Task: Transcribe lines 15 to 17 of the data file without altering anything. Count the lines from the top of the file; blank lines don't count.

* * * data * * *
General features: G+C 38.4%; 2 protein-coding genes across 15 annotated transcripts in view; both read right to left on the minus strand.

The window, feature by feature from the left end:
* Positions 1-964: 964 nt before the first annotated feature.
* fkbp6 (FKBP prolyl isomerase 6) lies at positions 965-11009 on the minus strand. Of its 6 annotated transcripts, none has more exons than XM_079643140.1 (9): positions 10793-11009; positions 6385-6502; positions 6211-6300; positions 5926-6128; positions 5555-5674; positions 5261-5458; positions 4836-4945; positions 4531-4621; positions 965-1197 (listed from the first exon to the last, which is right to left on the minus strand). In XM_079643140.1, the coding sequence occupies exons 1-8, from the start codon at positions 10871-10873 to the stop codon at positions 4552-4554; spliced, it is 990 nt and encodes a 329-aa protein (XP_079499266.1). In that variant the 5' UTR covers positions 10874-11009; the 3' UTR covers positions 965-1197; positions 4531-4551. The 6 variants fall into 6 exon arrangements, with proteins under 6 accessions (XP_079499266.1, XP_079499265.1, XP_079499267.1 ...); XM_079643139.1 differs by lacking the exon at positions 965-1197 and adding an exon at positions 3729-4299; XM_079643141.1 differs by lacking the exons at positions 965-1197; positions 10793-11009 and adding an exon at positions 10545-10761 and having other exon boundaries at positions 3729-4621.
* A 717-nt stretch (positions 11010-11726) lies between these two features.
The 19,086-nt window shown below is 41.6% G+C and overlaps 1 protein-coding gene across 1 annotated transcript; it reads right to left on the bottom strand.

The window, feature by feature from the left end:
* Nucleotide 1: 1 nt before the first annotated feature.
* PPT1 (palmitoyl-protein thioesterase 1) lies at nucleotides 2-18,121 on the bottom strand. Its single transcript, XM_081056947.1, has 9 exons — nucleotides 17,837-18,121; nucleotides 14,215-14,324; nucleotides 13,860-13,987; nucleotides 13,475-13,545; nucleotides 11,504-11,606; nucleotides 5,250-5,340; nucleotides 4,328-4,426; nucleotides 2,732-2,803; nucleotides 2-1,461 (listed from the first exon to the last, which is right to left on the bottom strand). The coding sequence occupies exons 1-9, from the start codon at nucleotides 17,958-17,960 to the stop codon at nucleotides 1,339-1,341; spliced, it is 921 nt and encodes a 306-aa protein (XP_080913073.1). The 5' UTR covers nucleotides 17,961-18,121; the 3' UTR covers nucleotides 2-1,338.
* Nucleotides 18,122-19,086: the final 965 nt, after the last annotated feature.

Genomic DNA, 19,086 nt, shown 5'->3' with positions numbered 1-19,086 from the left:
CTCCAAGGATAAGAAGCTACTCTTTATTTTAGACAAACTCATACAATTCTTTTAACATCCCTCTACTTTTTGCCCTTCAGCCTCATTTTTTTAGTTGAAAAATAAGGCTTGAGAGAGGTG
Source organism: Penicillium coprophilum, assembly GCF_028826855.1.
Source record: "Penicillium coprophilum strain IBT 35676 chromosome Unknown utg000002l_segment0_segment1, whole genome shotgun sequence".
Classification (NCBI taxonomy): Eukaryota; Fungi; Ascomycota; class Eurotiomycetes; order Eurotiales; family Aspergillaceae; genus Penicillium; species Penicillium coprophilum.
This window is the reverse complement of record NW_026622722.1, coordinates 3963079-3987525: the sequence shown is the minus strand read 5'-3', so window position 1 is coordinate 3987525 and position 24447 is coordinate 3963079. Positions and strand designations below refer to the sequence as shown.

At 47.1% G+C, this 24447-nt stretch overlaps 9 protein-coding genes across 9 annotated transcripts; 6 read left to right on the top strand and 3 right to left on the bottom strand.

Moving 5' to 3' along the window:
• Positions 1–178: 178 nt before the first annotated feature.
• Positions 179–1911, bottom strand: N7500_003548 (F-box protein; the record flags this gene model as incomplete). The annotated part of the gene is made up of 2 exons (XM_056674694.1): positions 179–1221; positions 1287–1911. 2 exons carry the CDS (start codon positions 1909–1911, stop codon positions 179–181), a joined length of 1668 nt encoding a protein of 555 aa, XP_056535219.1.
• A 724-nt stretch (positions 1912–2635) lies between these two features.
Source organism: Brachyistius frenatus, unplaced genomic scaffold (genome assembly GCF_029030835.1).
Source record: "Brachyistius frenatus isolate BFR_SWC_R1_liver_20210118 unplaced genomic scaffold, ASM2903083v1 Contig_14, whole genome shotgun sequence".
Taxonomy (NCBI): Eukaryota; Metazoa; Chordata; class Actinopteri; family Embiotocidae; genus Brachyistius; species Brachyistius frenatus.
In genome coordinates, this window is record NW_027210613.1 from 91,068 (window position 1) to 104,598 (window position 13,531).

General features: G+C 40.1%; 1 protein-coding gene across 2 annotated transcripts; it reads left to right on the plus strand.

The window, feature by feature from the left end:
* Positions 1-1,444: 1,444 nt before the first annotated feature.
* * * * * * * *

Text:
Classification (NCBI taxonomy): Eukaryota; Fungi; Ascomycota; class Eurotiomycetes; order Eurotiales; family Aspergillaceae; genus Penicillium; species Penicillium coprophilum.
This window is the reverse complement of record NW_026622722.1, coordinates 3963079-3987525: the sequence shown is the minus strand read 5'-3', so window position 1 is coordinate 3987525 and position 24447 is coordinate 3963079. Positions and strand designations below refer to the sequence as shown.

At 47.1% G+C, this 24447-nt stretch overlaps 9 protein-coding genes across 9 annotated transcripts; 6 read left to right on the top strand and 3 right to left on the bottom strand.